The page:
Understanding your platform proposition
If firms often struggle with understanding their model it is little wonder that advisers may have difficulty understanding how their platform operates and where they should direct their due diligence when deciding on their chosen platform(s) in line with FCA’s expectations.
There are a number of platform models in the market and some that are not platforms but appear to be:
1. White labels
2. Platforms that arrange custody
3. ‘True platforms’ including custody
4. Execution-only brokers and virtual platforms
A white labelled platform is often offered by platform service providers to adviser firms, whereby the platform can be white-labelled and look like the adviser firm’s proposition. Some large adviser firms white-label their platform and pay for bespoke services with considerable control of the proposition, without being a platform service provider.
If you choose to white label your platform, make sure your clients understand who is providing the platform service and that product literature is fair, clear and not misleading. You should still carry out due diligence on the platform provider and consider the custody model, outsourcing and technology provider.
A number of platform firms offer opportunities to become a platform service provider that arranges safeguarding. It may also be possible to become an ISA Manager whilst outsourcing administration to a third party but retaining responsibility to comply with the ISA requirements. The terms and conditions have a tripartite arrangement such that client money and assets are held by the custodian whilst the platform service provider outsources the operations to the same firm. Some of these arrangements are like virtual platforms that further outsource fund management and stock broking.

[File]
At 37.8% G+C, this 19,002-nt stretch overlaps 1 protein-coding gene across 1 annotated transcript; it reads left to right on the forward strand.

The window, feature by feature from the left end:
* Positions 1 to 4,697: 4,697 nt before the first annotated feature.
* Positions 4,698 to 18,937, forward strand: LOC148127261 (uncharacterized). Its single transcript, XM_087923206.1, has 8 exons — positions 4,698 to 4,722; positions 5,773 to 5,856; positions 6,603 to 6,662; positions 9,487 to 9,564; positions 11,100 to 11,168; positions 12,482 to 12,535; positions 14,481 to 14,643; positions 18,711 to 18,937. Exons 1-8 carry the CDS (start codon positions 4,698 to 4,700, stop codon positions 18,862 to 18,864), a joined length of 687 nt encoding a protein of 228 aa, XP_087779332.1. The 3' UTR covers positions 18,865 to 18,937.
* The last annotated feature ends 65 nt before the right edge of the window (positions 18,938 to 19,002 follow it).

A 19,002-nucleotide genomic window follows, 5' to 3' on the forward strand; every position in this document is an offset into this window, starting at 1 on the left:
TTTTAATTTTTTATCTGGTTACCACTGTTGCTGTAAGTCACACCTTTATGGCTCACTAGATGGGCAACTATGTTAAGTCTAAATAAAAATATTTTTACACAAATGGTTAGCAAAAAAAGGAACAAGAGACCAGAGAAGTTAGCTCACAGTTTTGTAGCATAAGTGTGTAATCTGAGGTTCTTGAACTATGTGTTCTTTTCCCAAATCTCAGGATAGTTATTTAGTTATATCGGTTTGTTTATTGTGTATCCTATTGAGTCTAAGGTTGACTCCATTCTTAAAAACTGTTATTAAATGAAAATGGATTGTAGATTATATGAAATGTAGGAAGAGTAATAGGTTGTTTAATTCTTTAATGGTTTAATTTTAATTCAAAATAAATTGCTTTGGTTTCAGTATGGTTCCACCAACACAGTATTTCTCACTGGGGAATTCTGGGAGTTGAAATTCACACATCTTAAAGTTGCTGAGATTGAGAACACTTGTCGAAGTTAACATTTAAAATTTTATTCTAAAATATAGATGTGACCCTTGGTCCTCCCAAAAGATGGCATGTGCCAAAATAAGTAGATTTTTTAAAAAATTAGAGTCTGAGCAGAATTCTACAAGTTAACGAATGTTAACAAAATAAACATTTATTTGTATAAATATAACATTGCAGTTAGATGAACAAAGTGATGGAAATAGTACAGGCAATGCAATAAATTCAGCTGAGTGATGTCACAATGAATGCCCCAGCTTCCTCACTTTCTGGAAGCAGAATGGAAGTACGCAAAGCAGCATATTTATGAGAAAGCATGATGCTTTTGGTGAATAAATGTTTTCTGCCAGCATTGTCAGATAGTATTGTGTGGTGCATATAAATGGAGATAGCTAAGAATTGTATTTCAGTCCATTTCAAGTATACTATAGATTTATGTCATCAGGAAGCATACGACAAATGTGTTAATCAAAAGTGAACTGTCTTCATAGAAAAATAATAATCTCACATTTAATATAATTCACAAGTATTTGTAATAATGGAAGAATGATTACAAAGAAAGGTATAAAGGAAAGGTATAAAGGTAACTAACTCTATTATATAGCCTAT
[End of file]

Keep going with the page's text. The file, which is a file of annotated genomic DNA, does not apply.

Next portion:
The terms will tell you whether the platform service provider is not a custodian. This is not necessarily a bad thing as the custodian may be a well-established provider but you should also apply your due diligence to the firm that holds your client’s assets and money.
‘True platforms’, as the FCA referred to them in FS13/2 are platforms that provide custody of assets, and hold client money. Even then, it is possible the back office operations are outsourced and most of the largest life company platforms outsource their back office operations to a single supplier. In some cases, the platform may also be a stockbroker and use its own proprietary software although this is less likely, as the big suppliers like Bravura, GBST or IFDS dominate.
Execution only brokers and virtual platforms
Execution only brokers offer services direct to customers and were brought within the platform service provider definition to abolish commission payments post RDR. There are also a number of ‘pseudo platforms’ that white label a proposition and may look like a platform but when you read the small print everything is provided by another firm. It is worth checking the ‘platform’s’ permissions on the FCA website. If the ‘platform’ does not ‘arrange safeguarding’ then they are not a platform and just a white wash of another firm’s services e.g. a small fund manager.
The variety of platform structures can make due diligence quite difficult and it will be necessary to read the small print, especially the terms and conditions. Your due diligence needs to extend beyond the platform service provider to the firm that actually holds your clients’ assets in legal title. Make sure you check the FCA register and look out for pseudo platforms.
Where a platform outsources to a third party or uses third party technology to power their platform you should consider these other participants in your due diligence and show that you have fully understood their role in the platform service. Your platform provider should be able to disclose where assets are administered and who is responsible for each part of the platform service.
Anthony Smith FCII, APFS, Chartered Insurance Practitioner
AJS Consultancy Services Ltd – Member of the Association of Professional Compliance Consultants